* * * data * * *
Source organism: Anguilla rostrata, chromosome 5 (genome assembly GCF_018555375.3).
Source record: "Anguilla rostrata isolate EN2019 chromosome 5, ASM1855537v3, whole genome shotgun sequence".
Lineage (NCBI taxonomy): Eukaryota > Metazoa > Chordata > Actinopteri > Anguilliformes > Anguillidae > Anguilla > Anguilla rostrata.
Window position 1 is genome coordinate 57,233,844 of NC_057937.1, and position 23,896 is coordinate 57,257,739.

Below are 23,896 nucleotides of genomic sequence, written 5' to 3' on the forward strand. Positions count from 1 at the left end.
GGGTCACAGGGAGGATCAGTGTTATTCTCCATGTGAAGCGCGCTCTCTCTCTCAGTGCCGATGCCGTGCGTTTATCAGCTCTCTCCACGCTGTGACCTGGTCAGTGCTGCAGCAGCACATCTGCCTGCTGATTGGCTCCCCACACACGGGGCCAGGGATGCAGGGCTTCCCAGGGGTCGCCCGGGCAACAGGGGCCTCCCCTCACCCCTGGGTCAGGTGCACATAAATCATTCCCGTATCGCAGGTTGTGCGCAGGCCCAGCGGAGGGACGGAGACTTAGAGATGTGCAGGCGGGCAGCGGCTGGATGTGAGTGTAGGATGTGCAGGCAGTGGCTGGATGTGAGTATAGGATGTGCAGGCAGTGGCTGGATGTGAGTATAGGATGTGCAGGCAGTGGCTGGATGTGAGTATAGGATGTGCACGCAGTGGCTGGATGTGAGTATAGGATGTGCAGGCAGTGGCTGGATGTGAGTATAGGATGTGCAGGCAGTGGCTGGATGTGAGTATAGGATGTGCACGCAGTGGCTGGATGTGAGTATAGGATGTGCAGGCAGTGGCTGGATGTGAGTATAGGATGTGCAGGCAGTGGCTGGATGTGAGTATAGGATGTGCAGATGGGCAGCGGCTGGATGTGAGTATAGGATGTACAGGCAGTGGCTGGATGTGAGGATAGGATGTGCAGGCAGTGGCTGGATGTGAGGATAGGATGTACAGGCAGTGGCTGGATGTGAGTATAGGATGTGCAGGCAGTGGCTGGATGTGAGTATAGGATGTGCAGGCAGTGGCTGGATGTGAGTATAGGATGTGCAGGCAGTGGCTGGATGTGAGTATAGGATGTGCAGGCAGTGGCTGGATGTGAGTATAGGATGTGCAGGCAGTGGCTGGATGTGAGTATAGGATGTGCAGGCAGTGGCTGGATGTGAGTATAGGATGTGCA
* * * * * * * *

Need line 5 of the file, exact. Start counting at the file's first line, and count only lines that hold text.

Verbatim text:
Below are 23,896 nucleotides of genomic sequence, written 5' to 3' on the forward strand. Positions count from 1 at the left end.